In late 2011 and early 2012, the Tory-led Coalition government suffered a series of defeats in the House of Lords on amendments to its flagship Welfare Reform Bill. Most of the defeats were on highly controversial matters, including the bedroom tax, disability benefits, the reform of the child maintenance system and the introduction of an overall benefit cap.
The Lords also tabled amendments to the Legal Aid, Sentencing and Punishment of Offenders Bill. All were subsequently overturned by the House of Commons, which cited its “financial privilege” – or the right to dismiss the Lords’ demands on “financial matters”. As a consequence it was argued by the government that the Lords should, by convention, not insist on its proposals.
These events provoked anger both inside and outside parliament, with claims that the government had misused parliamentary procedure in order to secure its extremely controversial policy programme, and that the incident could be considered not only as profoundly undemocratic, but also, as “an abuse of privilege,” and a means of avoiding unwelcome scrutiny of and accountability for objectionable policies. A widespread complaint is that the financial privilege process lacks transparency.
At present there are no clear definitions as to what falls within Commons financial privilege. And once privilege has been invoked on an amendment, the Commons gives no explanation as to why. Such lack of transparency makes it difficult for peers to anticipate whether financial privilege will be applied to their amendments, and has certainly fed perceptions outside parliament that the process is being abused.
There is also a lack of transparency about how the Lords may respond when faced by a claim of Commons financial privilege.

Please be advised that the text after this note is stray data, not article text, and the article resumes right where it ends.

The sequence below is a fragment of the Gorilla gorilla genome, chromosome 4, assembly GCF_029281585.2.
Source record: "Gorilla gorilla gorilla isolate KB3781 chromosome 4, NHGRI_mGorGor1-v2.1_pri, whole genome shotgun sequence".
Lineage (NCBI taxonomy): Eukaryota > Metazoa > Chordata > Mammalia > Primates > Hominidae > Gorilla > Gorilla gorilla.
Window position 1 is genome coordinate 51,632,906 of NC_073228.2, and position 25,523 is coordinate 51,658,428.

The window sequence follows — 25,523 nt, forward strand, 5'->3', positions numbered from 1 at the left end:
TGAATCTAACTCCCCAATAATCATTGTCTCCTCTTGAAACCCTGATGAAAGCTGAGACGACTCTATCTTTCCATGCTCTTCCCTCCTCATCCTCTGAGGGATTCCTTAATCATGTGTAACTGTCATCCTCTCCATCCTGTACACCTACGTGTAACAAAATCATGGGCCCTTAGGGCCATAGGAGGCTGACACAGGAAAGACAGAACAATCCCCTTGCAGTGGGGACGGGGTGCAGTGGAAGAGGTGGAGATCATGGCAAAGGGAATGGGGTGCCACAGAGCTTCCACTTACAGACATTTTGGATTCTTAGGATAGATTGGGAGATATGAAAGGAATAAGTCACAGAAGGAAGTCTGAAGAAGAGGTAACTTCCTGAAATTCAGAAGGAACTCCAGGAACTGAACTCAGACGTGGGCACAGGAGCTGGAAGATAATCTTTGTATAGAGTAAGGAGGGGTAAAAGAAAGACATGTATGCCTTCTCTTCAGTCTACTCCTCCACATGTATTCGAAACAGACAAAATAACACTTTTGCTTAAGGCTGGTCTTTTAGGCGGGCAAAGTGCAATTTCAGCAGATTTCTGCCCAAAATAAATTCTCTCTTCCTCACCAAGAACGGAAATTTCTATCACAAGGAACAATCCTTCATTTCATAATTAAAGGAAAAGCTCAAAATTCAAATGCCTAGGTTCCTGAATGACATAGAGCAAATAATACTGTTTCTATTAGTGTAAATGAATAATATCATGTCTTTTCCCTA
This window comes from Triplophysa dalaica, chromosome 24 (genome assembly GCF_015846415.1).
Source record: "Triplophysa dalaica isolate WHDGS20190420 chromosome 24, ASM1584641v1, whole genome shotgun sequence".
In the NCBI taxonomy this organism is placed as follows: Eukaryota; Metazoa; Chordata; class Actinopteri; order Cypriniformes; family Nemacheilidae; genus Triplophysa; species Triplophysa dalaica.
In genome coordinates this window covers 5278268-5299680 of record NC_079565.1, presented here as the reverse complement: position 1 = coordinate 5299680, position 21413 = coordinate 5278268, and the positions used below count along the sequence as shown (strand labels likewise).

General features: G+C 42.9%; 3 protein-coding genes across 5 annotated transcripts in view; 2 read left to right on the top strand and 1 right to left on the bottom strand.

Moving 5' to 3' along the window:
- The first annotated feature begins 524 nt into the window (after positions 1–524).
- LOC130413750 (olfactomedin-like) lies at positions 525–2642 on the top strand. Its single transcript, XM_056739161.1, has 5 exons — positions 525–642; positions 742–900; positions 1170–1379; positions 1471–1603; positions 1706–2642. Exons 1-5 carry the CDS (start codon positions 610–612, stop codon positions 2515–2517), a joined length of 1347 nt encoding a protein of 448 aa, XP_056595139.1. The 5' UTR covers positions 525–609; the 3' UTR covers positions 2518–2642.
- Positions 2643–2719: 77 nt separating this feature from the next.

The mechanisms of democracy have been steadily stripped back since 2011. Who could forget the (still) unpublished National Health Service risk register, which estimated the negative consequences of the Tory Health and Social Care Bill, deliberately hidden from public scrutiny despite court rulings that demanded its release.
The Tax Credit cuts are extremely unpopular with the UK public, and quite properly so. The Conservatives claim to “make work pay”, but that is clearly not the case for those “strivers” on low pay.
Democracy is supposed to protect and reflect the interests of citizens. In Britain, it does the exact opposite: routinely working against the interests of the many, in favour of a wealthy, privileged few.
Public communication from the Conservatives has generally been geared towards establishing a dominant paradigm and maintaining an illusion of a consensus.
It seems the government is no longer concerned with maintaining that illusion, or preserving even the façade of democracy.
Picture courtesy of Robert Livingstone
15 thoughts on “Tories Threaten To Suspend House Of Lords If It Attempts To Halt Tax Credit Cuts”
Now that is scary. If they can do that then they will be unstoppable
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Much as I think the tax credits cuts are absolutely reprehensible, calling a bypass of the most undemocratic legislative assembly in western europe undemocratic is slightly odd. The Lords is completely undemocratic, so removing it from the process would be a plus to democracy, surely
No, the Lords are there to challenge the government and hold it to account. They do, too. The current Lords doesn’t hold a Tory majority. I’d prefer an elected body, but we do need a 2nd house for scrutiny and holding the government to account.
And although I’d prefer employers paying wages high enough to live on, at the moment they don’t. So now is not the time to cut people’s support.